My own response to this question recalls the experiences of the times our three-generation family gathers at our house to share a meal.  Sitting around the table, our family custom is to have the grandchildren take the lead in offering thanks over the food.  Consequently, there have been times when the words the kids offer for “grace” cause giggles; but seeing them hold hands around the table and hearing them recite the words that my mother taught me and my three brothers – well, the praying is much more than the words.  These shared occasions are sacred in their wonderful ordinariness.  And the specialness of this shared and audible praying gets demonstrated when the youngest among us not only insists on holding hands, but also when it comes to the closing.  Hands clasped around the table, they are raised overhead and thumped down on the table, as we speak loudly and in multi-syllabic unison: “Ah – ah --men!”  It matters, this experience of shared praying.


In the gospel lesson for today, we are privy to Jesus’ prayer to the Father.  One would think that the Son of God need not put his heart’s content into words in order for the Father to know about the prayer; but it is clear from many glimpses of Jesus at prayer that such concreteness is necessary: Glimpses such as when on the night of his arrest Jesus verbalized his plea: “Let this cup pass from me”2 or uttered audibly from the cross, “Father, forgive them for they know not what they do.”3  The verbalization, the words that say something from the depths of the soul, are offered to God but also expressed so that others can not only hear what is offered to God but also participate in the prayer that is not their own.  And this is the case in the prayer Jesus offers in today’s gospel.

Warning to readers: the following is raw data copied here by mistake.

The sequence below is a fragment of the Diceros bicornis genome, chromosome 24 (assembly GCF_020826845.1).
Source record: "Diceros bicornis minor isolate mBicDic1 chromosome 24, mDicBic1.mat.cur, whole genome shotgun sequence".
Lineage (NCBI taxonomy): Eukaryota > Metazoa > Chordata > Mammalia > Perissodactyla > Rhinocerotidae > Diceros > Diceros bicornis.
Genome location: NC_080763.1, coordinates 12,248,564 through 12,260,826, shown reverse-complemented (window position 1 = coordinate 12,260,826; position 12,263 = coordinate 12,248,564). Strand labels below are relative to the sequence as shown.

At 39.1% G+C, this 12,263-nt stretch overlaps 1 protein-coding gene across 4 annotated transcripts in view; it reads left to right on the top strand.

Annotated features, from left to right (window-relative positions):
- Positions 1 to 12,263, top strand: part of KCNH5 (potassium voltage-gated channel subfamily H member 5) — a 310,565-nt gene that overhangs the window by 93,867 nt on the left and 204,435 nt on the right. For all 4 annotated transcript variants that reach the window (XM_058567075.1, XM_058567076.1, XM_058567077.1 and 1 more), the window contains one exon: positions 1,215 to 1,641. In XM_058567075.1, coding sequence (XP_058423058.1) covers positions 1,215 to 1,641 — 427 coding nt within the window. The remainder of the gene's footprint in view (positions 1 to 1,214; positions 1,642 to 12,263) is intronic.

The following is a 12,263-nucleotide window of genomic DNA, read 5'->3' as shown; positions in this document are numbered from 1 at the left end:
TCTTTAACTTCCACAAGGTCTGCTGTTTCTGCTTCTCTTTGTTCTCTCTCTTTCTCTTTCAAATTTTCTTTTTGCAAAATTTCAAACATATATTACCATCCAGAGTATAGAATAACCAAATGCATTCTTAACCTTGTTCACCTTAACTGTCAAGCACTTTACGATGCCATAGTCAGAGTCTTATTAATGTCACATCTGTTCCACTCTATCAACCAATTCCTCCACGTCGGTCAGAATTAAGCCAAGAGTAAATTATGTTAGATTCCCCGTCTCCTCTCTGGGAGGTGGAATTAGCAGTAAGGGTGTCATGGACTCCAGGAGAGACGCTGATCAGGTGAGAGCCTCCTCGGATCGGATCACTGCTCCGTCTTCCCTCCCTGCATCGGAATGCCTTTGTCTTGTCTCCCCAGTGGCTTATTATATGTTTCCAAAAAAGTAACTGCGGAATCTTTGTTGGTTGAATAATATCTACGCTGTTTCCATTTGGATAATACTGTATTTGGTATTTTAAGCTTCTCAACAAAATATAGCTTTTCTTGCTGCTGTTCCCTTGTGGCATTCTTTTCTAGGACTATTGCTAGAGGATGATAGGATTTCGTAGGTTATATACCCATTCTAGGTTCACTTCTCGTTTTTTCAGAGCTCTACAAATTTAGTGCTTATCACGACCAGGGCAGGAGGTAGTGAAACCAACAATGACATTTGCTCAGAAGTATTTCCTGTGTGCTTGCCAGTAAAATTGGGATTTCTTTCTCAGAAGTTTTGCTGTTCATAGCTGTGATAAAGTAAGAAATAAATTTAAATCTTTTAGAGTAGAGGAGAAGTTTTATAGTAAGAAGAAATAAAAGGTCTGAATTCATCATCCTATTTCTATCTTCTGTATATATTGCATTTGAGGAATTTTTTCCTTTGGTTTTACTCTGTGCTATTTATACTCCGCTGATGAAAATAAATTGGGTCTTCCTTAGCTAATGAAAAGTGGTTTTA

The element in Jesus’ prayer is that he prays, not for the world, but specifically for those who follow him and who are called to continue his redeeming work in the world.  Our 4th century, Eucharistic prayer (Prayer D) expresses it with these concrete words: “And, that we might live no longer for ourselves, but for him who died and rose for us, he sent the Holy Spirit, his own first gift for those who believe, to complete his work in the world, and to bring to fulfillment the sanctification of all.”4 [emphasis mine]


In his Ascension, Jesus “leaves” his followers so that his followers have the necessary room to exercise more fully the new life that Christ has presented.  This to say that Jesus’ prayer is for the protection of his followers, and that includes us.  With them, we are to live and serve in the world but not be of the world.  With Jesus’ return to the Father, following Jesus radically changes from sheep following their shepherd to spiritual adults representing the realities and hope of Easter.  The way this will be done is that the Holy Spirit is given.  The question, then, is always: Will those who claim to follow Jesus be open enough to receive the response to his prayer?  


At the heart of all our praying – individual or corporate – listening to and receiving what Jesus prays for is the central issue: that we may keep and share the connection that makes us one – with God and with one another.  Can our own prayers hold anything less than being rooted in the same God-life?.  As we are wont to say together, “let us pray”.  Amen.

 

1.  Book of Common Prayer. “Catechism: Prayer and Worship: page 856

2.  Matthew 26:39

3.  Luke 23:34

4.  Book of Common Prayer: Prayer D, p. 374.